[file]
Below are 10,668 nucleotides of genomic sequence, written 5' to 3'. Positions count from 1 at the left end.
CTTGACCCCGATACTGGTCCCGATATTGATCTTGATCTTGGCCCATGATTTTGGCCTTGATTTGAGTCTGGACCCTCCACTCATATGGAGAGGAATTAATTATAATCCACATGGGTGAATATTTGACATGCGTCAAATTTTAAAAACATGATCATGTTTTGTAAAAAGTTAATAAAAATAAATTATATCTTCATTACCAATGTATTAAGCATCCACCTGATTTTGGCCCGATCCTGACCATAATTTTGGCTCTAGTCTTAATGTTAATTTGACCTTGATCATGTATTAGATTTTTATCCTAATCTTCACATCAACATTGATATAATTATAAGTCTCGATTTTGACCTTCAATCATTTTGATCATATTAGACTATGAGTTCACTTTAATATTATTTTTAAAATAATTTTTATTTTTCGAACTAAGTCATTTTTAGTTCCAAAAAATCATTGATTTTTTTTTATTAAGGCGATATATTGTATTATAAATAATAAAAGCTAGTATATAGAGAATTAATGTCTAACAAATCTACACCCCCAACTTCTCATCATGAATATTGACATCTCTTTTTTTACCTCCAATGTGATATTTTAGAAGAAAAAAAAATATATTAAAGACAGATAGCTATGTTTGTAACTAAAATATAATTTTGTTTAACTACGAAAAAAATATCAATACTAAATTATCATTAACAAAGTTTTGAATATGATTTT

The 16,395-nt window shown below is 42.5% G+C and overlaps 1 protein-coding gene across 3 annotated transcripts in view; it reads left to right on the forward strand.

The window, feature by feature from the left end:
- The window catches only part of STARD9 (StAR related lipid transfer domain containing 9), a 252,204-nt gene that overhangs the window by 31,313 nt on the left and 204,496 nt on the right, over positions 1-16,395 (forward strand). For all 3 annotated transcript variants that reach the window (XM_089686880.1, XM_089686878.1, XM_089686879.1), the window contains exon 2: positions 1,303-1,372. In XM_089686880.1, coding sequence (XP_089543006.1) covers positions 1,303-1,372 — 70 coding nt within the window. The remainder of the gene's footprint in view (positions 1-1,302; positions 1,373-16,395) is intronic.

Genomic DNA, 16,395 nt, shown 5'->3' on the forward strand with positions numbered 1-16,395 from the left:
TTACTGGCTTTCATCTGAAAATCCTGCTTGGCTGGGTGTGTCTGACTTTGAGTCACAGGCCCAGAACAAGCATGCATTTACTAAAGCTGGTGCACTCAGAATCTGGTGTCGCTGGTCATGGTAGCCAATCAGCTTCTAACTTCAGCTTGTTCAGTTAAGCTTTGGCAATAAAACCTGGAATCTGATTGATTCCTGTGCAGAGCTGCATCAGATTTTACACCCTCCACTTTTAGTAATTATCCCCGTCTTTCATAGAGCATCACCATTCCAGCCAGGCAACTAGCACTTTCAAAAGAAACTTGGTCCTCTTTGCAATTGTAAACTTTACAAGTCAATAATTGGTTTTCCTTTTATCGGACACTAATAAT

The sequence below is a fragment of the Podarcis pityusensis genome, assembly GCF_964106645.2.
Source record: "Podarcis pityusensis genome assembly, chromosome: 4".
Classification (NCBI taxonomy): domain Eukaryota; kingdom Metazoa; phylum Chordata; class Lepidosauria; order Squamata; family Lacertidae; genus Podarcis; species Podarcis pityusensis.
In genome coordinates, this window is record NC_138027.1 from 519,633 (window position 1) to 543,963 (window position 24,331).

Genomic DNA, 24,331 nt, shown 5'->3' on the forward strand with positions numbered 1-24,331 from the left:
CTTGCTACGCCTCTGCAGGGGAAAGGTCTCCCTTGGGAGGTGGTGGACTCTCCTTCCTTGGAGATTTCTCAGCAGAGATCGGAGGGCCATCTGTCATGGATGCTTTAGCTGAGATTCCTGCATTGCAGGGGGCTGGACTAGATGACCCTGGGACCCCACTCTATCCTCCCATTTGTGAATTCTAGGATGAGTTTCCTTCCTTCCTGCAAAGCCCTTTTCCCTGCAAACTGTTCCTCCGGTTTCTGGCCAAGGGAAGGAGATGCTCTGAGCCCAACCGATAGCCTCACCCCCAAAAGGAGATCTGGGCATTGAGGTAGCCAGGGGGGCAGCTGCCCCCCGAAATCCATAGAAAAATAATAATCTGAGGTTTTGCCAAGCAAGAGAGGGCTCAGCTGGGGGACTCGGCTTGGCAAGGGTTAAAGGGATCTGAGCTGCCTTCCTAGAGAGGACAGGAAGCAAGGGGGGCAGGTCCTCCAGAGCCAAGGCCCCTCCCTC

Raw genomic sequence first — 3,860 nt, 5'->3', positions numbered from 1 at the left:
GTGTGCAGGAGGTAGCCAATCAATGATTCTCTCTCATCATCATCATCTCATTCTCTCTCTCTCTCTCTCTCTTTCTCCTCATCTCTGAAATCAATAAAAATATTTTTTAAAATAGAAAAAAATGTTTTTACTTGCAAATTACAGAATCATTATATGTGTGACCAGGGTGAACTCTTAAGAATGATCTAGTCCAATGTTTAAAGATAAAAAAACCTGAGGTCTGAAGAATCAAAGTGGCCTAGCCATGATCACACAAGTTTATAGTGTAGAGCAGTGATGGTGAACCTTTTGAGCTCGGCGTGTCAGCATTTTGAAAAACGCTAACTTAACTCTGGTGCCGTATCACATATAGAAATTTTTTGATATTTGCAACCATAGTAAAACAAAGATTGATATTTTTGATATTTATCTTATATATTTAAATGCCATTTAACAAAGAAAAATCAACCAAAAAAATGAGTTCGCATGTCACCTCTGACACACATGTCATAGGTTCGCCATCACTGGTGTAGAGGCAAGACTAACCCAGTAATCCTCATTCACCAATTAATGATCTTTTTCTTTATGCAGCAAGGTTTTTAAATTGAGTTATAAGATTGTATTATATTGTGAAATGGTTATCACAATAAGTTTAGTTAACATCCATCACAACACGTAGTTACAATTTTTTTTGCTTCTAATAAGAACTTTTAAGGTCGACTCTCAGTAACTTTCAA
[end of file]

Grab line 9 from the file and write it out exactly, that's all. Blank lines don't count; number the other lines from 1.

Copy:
Source record: "Podarcis pityusensis genome assembly, chromosome: 4".